Vegni puts his trust in UCI checks for mechanical doping

Giro d’Italia director warns against a climate of suspicion

Mauro Vegni, the director of the Giro d’Italia, is confident that the UCI’s search for mechanical doping by scanning bikes with a tablet device offers sufficient guarantees to ensure that there will be no doubts concerning the eventual winner of this year’s race.

The UCI revealed details of the tablet device and the magnetic flux density detection technology it uses to check for mechanical doping at a special demonstration to selected media, including Cyclingnews, at the UCI Headquarters in Aigle, Switzerland on Tuesday.

The UCI did not provide specifics on the efficiency of the tablet device but sent out a strong message of deterrent to anyone thinking of using mechanical doping in professional races. Hundreds of bikes have been checked using the tablet device so far this season and more are expected at the Giro d’Italia that begins in Apeldoorn, in the Netherlands on Friday.

Vegni welcomes the controls after being given assurances by the UCI on their ability to search for hidden motors. During last year’s Giro d’Italia there were several suspicious cases of riders changing bikes and some bikes were occasionally checked and even dismantled behind the podium as part of the search for hidden motors. None were found but the detailed Stade 2 and Corriere della Sera investigation suggests that hidden motors and even electromagnetic wheels have been used in professional races.

“I’m not worried. We asked the UCI for guarantees that the winner is certified. And that so is the system used to search for motors, so that the final result is not put in doubt by anyone,” Vegni told Gazzetta dello Sport.

“President Cookson has assured us that there will be a lot of attention to the matter, as is only right. He also assured us that the method adopted by the UCI - using the tablet - is by far the most trustworthy and the only one that can offer guarantees. We were ready to help fund the purchase of thermal cameras but they turned out not to be necessary. A lot of testing has been done on the tablet method. That’s enough for me. I’m not an engineer or an investigator, so I’ve got to trust them. And I do.”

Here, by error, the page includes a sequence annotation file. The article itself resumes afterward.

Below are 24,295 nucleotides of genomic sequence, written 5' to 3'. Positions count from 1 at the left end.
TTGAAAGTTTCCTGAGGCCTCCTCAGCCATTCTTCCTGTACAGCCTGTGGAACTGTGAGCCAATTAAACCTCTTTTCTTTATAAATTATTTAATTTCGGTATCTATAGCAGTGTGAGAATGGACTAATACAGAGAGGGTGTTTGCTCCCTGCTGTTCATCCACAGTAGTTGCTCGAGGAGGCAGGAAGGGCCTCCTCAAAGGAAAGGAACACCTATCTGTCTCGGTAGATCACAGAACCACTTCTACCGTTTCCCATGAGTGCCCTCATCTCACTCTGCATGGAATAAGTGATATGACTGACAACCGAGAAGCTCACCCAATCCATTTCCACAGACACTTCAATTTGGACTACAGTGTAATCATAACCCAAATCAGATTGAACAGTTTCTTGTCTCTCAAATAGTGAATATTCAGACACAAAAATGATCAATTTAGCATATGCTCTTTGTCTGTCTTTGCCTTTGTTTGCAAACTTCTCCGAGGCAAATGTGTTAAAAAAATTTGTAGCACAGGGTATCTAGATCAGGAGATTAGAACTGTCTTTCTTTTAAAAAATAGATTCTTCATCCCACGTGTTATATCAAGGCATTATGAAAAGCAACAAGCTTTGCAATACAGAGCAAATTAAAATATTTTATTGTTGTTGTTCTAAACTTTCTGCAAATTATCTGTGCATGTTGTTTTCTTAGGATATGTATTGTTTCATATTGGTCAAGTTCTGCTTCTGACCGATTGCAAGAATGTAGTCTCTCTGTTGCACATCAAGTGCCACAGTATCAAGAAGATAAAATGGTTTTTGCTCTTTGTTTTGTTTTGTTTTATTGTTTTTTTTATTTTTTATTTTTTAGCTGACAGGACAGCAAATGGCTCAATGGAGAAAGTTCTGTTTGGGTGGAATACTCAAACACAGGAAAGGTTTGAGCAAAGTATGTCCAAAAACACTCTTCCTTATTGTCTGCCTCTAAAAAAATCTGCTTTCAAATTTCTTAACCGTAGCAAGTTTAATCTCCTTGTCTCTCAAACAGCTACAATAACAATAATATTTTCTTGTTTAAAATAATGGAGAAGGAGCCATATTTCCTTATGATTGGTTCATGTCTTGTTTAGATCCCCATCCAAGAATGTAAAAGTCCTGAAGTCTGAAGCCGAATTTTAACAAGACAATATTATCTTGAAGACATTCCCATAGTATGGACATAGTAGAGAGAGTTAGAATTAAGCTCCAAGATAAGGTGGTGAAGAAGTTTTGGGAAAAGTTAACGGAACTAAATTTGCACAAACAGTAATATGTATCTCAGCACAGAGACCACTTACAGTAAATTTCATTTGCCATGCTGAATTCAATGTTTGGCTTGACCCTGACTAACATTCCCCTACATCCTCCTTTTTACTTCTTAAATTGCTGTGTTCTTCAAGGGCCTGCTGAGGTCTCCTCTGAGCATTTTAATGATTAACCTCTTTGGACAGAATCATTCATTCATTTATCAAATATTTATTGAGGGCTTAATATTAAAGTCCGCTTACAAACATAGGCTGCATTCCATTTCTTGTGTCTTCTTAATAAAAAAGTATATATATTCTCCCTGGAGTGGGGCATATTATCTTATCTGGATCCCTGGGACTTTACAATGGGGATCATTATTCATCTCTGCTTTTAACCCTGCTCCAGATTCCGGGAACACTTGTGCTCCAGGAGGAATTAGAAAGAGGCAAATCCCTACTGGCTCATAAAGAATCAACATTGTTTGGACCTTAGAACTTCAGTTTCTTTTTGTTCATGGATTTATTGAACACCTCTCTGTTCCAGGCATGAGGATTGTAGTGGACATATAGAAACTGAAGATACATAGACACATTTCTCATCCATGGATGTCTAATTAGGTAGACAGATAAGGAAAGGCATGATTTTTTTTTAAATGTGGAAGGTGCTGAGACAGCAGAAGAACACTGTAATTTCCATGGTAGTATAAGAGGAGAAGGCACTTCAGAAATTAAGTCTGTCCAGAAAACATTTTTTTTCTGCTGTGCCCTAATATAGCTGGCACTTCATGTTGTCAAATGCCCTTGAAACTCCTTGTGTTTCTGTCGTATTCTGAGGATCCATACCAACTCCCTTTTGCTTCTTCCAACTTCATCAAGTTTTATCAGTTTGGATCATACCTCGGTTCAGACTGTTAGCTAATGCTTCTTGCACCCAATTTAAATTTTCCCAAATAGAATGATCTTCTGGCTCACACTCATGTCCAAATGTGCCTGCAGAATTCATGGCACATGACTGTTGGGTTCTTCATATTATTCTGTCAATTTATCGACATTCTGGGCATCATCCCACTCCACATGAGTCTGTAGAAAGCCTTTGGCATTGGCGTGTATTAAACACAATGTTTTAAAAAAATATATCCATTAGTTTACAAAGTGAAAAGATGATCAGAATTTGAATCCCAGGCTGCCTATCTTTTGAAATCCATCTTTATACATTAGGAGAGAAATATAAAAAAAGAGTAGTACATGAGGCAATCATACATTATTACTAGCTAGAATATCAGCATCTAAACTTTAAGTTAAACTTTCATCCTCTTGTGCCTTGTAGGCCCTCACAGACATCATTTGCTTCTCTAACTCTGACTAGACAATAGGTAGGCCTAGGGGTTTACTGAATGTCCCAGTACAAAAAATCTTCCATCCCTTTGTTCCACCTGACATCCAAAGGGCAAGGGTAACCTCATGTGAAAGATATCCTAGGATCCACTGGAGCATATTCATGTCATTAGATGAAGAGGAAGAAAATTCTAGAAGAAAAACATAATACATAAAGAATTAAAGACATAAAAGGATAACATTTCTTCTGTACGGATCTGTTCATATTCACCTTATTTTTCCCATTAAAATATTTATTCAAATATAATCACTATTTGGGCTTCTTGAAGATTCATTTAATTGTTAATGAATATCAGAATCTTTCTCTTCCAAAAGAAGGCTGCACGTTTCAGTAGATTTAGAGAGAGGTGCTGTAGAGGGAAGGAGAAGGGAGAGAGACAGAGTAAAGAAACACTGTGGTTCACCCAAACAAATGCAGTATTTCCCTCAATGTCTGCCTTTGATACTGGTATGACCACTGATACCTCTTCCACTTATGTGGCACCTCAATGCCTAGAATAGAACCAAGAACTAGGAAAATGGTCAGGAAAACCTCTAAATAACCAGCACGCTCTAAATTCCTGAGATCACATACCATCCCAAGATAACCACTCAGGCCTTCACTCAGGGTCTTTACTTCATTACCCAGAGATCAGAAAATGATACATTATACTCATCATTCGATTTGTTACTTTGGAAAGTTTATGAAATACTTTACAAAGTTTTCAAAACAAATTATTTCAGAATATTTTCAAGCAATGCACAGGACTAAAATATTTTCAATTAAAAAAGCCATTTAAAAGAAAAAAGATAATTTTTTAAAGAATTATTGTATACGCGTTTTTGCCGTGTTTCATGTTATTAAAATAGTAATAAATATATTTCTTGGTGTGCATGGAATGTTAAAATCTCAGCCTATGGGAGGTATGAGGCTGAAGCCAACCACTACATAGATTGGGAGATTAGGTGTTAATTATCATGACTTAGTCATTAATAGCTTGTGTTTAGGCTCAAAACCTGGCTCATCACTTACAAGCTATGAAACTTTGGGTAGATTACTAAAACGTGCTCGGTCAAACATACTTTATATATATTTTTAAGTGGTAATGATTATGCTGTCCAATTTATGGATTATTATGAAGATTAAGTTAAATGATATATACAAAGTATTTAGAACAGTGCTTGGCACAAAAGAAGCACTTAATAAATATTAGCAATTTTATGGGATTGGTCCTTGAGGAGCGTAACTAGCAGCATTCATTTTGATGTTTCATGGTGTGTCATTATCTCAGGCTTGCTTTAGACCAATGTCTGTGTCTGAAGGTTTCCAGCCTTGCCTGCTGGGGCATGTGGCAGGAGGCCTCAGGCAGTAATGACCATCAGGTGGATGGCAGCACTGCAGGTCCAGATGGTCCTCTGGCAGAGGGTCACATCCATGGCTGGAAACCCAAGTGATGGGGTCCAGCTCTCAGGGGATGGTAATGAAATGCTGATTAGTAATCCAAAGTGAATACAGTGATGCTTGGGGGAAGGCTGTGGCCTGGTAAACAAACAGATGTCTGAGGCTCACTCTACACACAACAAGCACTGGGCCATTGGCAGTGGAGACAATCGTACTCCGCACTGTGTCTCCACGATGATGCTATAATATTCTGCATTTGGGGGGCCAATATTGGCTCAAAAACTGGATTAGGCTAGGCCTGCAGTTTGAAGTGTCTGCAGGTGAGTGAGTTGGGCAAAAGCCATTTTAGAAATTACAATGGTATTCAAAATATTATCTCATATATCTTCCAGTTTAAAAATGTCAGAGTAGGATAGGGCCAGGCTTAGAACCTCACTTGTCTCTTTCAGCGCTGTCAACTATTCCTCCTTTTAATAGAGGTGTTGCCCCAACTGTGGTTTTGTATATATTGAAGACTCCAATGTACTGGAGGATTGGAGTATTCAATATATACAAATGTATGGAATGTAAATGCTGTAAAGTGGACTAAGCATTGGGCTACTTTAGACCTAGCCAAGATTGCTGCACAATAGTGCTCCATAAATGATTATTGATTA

A clear warning

Vegni appears worried that a case of mechanical doping or any news on the subject could perhaps overshadow the racing at the Giro d’Italia. He sent out a clear warning against anyone looking to spark a mechanical doping scandal during the next three weeks.

“There’s going to be some serious trouble if someone discredits our race two days from the end and throws mud on the protagonists of the race by casting aspersions,” Vegni said.

“I don’t like the theory of suspicion and doubts. Nobody gains from it. You need proof and evidence, otherwise it's only speculation. Of course, that doesn’t mean we don’t face the question with vigilance. Technological doping is cheating. It’s like pharmaceutical doping or administrative doping in cycling and every sport. We’ve got to fight to change society’s tendency to cheat, to take short cuts. We’ll need time, like every change in society, but I’m optimistic.”

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